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Saturday, Nov. 20, 1999

In Montreal's 'Afterglow'


N.Y., L.A., Chicago -- at times it feels like too many stories have been told about these cities, too many characters have wandered their streets, too many shootouts have bloodied the sidewalks. As for the urbanite's neurotic/sexual problems, it certainly feels like a case of EA ("enough already"). Apparently, filmmaker Alan Rudolph thought so too. He had a story to tell, but to set it in Big City meant risking winding up with just another same old, same old. So he decided to stake out his own territory: Montreal. The result is "Afterglow" -- an old story perhaps, but lensed in an exotic new setting.

Rudolph and cinematographer Toyomichi Kurita take us through this tres worldly city, the closest thing in North America to a genuine European experience with spoken English. Here, it's customary to start the day off with white wine, everyone mixes un peu French into their sentences, the light is soft and fragile. No crime, drugs or thugs (at least not on this screen). Just women who wear satin chemises underneath little black dresses and snide men in cashmere who look as though they never heard of blue nylon Windbreakers.

Against such a setting, the elegant world of "Afterglow" unfolds with calculated grace. The story pivots back and forth between two married couples: Marianne (Lara Flynn Boyle) and Jeffrey (Johnny Lee Miller) are overprivileged yuppies living in a huge condo with a pool on the terrace. She's bored and yearning for a baby, he's too wrapped up in leveraged buyouts to pay much attention. Marianne's days are spent charting her ovulation cycles and buying one slinky slip dress after another in the hopes of interesting her totally uninterested hubbie. Actually, he's attracted to his secretary, a woman in her 50s with a beautiful French accent.

In the opposite camp are older couple Lucky (Nick Nolte) and Phyllis (Julie Christie). He's Montreal's most obliging handyman and she's a former B-movie actress who sits around watching old videos of herself. Due to some trauma in their marriage, Phyllis has put a ban on sex, leaving Lucky to seek diversion elsewhere. This is mainly with his middle-aged lady clients who invent plumbing disorders to have him over.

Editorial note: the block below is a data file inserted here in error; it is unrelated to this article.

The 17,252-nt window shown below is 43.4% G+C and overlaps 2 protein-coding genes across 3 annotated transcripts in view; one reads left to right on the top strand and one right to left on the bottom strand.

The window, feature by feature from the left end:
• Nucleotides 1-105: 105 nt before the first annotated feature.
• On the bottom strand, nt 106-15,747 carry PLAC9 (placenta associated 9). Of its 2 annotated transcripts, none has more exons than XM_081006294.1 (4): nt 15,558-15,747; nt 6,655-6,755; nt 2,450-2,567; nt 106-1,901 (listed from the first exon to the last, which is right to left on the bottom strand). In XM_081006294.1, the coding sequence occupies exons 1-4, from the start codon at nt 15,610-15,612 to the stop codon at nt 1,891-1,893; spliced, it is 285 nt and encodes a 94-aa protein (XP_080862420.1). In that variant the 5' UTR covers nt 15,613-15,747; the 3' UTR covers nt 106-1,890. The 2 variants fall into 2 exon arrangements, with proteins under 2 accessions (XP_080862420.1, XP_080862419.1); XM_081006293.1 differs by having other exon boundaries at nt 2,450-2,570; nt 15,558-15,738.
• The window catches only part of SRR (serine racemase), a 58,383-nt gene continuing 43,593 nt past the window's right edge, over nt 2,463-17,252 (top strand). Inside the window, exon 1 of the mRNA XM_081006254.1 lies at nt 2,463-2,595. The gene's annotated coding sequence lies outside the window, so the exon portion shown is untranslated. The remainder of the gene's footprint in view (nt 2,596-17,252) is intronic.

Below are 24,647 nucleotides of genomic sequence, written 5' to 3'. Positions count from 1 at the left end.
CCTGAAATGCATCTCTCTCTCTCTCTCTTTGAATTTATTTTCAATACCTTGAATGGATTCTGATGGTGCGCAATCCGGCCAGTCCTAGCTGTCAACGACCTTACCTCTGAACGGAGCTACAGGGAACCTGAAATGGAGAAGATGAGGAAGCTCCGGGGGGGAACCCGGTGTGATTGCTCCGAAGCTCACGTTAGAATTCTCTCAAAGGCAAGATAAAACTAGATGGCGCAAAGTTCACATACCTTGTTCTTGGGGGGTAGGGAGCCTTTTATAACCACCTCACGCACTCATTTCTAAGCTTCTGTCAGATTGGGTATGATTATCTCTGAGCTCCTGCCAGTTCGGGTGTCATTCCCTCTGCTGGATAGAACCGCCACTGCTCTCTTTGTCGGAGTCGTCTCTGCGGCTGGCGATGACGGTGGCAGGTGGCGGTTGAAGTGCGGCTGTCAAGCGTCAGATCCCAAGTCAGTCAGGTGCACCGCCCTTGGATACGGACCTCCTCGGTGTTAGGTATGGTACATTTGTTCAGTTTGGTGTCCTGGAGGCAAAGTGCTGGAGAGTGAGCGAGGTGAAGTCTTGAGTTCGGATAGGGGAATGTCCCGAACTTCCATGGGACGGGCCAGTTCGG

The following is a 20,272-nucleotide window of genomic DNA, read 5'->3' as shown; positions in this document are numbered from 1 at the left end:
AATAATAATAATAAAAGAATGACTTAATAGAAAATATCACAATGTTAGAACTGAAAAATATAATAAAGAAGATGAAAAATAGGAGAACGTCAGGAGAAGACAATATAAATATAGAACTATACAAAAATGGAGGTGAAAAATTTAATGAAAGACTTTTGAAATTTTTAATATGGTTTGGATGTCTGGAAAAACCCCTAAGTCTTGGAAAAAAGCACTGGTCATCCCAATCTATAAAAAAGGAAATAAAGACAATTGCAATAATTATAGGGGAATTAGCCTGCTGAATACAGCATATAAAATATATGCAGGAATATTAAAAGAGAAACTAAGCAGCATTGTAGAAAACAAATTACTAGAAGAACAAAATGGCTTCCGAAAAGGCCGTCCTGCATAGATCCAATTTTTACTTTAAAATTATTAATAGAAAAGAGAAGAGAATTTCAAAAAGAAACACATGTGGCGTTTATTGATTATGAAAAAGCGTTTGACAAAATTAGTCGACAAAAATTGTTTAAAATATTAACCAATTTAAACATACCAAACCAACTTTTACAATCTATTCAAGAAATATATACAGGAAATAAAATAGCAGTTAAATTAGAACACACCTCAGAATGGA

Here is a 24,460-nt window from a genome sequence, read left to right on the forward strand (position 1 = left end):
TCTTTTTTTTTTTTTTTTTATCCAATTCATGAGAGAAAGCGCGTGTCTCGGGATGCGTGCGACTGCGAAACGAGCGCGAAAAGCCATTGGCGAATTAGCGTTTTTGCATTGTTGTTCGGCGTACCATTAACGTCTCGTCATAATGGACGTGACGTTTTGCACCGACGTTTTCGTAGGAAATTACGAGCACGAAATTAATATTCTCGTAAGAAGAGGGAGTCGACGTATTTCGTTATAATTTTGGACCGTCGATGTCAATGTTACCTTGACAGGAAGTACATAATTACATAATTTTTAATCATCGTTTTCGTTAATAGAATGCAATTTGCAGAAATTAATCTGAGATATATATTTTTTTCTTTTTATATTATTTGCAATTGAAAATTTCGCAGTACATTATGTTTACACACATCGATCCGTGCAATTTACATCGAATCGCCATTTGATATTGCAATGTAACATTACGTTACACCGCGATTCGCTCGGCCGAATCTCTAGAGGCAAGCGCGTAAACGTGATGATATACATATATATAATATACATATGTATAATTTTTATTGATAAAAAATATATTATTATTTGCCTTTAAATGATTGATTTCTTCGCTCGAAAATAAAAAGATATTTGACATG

One day Marianne engages his services and is immediately attracted to his rumpled but powerful masculinity, a complete contrast to the overly groomed Jeffrey. Meanwhile, Jeffrey sees Phyllis in a hotel bar and is immediately drawn to her world weariness, something his bright-eyed wife is sorely lacking.

Thus begins a neat chamber quartet of deceit, regret, flouting and pouting that reaches its climax in the younger couples' sumptuous living room. I'll spare you the details, but let's just say there is a lot of breaking of expensive lamps. Yet it's all so sophisticated. You'll love the moment when Phyllis turns to Marianne and says in her blase way: "Tell me, is it true what they say about manual laborers being better for sex?"

Speaking of sophistication, "Afterglow" has the look and texture of a typical French movie -- the dialogue and situations surely, but also how the screenplay favors Phyllis over Marianne as the more desirable woman. Everything about her speaks of luxurious ennui and razor-sharp cynicism. Not to mention what she can do with a robe and slippers. If the Academy Awards ever decides to have a Best Actress For Just Lounging Around, Julie Christie would win hands down.

You would think that Nolte would stick out like a malevolent thumb beside her and in this swank city. Surprisingly, he fits right in. Twenty minutes into the movie and he starts to look like Gerard Depardieu's cousin -- a carpenter from Bretagne or something. Never mind that he pronounces oui as "wee," it's the feeling that counts. As for Boyle, she comes off as a naughty Sabrina (complete with black pants and matching turtle neck), who never made it to a Parisian cooking school but settled for Montreal and a filthy rich husband.

Johnny Lee Miller (from "Trainspotting") is handed the most thankless role: a frigid and pissed-off junior exec who deserves no sympathy (if Lara Flynn Boyle greeted a man in a slinky slip and the man didn't respond, would he deserve any sympathy?), but is seriously in need of help. Miller looks uncomfortable -- like he was wishing himself back in Glasgow, saying "shite" and stealing cars. Given the chance, he could whup Nolte any day of the week, but in "Afterglow" he endures having it the other way around. Hopefully, the sardonic and subtle elegance of this vehicle was worth it.

The title says it all: not the film to heat you up, but warm you slowly, and then subside.

"Afterglow" opens Nov. 27 as the late show at Cinema Qualite in Shinjuku.


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